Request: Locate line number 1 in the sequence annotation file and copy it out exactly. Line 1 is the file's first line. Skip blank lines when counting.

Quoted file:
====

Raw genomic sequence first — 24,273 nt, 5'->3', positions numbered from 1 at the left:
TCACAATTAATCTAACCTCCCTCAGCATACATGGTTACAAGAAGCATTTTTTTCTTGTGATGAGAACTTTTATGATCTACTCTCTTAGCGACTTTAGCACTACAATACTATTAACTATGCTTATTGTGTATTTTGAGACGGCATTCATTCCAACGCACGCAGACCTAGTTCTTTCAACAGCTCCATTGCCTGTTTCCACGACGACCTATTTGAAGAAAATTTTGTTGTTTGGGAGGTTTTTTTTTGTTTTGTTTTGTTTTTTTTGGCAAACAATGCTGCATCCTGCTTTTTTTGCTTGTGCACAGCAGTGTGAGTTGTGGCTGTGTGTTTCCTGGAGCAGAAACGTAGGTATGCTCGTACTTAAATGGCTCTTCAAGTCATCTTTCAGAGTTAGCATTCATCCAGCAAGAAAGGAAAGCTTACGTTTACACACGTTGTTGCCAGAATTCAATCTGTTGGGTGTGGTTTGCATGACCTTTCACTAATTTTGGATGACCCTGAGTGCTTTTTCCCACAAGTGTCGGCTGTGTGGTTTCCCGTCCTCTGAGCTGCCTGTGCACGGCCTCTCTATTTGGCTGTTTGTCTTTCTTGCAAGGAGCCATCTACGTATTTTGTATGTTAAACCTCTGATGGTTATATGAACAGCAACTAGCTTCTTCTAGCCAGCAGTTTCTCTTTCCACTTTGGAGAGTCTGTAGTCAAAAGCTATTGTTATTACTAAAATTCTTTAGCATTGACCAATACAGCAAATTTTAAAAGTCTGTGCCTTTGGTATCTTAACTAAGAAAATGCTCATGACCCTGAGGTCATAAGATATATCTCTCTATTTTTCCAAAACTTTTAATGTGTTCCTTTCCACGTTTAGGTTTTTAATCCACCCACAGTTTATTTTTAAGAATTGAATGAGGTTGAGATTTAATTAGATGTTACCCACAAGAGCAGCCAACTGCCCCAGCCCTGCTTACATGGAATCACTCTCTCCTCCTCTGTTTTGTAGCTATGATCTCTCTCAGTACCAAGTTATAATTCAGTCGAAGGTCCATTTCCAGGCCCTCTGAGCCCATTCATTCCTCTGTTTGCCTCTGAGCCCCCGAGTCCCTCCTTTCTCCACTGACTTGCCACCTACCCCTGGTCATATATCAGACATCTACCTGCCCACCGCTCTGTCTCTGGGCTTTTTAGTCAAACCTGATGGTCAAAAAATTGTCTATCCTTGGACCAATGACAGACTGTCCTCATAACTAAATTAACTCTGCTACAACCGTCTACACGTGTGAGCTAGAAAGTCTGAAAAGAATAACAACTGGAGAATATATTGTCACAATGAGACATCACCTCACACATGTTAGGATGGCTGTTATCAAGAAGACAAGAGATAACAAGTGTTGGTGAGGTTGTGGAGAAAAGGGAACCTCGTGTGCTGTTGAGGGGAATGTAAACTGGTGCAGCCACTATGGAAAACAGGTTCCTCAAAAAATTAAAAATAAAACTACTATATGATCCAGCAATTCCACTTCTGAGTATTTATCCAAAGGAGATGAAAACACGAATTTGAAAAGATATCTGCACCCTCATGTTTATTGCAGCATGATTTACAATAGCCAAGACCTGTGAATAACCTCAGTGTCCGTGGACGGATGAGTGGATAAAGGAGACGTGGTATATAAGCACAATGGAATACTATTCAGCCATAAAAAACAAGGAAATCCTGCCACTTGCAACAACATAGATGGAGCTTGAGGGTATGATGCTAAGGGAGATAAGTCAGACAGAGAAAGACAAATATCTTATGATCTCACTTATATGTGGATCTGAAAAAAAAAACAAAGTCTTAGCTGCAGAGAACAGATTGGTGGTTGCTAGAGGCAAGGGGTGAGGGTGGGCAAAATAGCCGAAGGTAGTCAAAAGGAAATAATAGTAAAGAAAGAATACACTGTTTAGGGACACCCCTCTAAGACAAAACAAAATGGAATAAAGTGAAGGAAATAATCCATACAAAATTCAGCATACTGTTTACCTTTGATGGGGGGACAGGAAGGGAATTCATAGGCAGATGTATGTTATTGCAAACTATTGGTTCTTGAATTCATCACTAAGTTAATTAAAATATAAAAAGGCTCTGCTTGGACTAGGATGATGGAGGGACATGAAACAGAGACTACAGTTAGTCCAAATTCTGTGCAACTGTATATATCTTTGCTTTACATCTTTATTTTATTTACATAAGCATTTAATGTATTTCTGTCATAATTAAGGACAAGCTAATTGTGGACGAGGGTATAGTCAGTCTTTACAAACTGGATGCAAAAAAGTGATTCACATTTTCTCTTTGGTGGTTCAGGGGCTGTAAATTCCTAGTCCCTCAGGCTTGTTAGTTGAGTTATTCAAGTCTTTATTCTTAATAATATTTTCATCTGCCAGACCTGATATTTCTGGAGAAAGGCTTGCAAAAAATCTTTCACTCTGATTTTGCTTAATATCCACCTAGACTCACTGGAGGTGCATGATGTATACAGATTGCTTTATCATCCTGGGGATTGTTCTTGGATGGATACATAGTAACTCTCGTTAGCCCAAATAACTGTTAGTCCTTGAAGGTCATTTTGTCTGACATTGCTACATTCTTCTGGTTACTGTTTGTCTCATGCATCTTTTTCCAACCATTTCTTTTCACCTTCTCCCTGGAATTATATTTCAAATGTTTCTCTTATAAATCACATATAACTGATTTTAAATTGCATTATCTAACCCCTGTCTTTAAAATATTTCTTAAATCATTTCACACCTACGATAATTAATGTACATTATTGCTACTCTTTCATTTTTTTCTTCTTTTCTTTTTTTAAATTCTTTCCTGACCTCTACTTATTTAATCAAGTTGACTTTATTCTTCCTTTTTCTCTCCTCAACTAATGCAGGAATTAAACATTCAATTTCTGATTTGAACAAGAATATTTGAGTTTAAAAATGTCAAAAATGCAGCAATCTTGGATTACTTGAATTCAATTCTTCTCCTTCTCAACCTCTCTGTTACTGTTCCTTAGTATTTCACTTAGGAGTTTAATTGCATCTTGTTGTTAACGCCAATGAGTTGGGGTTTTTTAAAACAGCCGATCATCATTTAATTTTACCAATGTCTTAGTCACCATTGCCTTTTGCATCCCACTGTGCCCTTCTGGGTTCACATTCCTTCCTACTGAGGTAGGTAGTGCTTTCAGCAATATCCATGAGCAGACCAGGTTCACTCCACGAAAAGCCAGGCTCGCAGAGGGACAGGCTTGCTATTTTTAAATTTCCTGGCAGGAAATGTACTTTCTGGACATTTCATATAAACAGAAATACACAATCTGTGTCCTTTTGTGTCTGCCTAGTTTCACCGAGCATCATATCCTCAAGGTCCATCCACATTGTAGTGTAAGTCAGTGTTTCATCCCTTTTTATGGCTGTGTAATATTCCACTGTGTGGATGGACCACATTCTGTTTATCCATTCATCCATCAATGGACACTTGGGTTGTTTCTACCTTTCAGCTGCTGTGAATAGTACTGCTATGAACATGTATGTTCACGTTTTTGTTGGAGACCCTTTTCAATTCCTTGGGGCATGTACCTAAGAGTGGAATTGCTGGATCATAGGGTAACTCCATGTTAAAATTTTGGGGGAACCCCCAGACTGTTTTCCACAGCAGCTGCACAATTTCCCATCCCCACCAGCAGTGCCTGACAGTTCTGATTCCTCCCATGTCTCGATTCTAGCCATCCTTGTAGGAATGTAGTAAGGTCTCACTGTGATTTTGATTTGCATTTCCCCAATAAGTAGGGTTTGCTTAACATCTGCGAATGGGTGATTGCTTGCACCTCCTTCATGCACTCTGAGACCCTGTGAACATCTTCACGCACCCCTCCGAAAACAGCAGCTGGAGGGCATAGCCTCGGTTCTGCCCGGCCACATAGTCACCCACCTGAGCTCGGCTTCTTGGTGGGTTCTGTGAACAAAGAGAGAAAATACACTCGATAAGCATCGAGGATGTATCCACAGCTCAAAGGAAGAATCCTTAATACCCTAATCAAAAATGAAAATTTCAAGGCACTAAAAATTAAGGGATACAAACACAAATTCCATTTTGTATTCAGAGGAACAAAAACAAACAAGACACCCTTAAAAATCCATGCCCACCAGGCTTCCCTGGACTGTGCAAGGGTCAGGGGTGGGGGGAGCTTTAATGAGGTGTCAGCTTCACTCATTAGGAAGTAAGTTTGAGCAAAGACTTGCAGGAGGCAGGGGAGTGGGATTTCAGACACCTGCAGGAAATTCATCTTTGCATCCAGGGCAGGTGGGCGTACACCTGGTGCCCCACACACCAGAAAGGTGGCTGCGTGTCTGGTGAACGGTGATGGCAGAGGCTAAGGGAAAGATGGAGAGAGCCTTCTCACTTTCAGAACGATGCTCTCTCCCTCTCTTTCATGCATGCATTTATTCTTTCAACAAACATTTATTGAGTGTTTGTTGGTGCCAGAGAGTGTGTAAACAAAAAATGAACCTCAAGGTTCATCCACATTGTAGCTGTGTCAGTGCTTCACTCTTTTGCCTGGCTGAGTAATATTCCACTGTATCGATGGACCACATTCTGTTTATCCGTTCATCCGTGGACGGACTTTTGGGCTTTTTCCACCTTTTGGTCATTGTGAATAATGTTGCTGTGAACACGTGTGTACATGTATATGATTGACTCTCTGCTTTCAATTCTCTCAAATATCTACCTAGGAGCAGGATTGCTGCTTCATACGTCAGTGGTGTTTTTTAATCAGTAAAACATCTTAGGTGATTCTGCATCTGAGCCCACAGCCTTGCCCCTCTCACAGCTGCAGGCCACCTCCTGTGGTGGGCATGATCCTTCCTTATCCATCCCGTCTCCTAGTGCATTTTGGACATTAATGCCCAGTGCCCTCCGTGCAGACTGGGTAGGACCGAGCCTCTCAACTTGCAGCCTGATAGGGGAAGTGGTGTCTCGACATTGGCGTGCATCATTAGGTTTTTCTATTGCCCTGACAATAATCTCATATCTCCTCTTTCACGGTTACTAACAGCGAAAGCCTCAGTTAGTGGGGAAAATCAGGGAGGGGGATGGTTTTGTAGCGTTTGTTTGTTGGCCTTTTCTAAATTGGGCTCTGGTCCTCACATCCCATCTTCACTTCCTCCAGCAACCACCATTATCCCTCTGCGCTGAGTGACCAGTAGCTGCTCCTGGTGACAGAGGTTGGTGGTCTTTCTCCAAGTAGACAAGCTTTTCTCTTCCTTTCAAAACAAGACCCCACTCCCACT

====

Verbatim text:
Raw genomic sequence first — 24,273 nt, 5'->3', positions numbered from 1 at the left: